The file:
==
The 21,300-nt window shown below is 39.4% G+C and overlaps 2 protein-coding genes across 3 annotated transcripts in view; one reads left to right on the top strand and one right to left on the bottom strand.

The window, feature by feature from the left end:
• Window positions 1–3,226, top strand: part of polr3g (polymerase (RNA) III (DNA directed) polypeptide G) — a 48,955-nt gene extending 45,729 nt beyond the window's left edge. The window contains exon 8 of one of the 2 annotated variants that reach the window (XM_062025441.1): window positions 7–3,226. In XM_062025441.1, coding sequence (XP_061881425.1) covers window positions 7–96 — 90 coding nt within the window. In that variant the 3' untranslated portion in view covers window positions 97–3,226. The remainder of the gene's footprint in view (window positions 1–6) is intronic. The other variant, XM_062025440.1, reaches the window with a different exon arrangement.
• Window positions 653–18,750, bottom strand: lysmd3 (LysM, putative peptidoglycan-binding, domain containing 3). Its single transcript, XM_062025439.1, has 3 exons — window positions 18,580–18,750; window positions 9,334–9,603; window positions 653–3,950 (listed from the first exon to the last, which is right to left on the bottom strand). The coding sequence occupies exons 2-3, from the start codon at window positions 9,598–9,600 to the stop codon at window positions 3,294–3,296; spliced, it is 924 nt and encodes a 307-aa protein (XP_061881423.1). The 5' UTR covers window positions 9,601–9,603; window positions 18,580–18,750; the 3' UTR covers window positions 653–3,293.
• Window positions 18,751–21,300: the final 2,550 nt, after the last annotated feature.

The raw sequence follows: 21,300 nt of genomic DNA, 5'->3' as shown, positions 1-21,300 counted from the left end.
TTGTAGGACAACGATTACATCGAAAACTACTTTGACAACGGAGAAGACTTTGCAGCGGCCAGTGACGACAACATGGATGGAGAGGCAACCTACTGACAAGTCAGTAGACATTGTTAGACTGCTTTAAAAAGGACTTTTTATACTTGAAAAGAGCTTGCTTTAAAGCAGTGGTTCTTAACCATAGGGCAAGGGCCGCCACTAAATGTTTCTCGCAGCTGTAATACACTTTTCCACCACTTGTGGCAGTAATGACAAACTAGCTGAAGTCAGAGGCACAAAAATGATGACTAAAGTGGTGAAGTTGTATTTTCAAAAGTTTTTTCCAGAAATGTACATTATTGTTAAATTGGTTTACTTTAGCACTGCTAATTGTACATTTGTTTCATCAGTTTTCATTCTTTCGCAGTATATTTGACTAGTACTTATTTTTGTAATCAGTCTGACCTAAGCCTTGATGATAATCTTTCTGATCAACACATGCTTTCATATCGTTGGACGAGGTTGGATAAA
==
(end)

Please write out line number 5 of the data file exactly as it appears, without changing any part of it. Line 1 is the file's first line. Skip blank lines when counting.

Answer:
• Window positions 18,751–21,300: the final 2,550 nt, after the last annotated feature.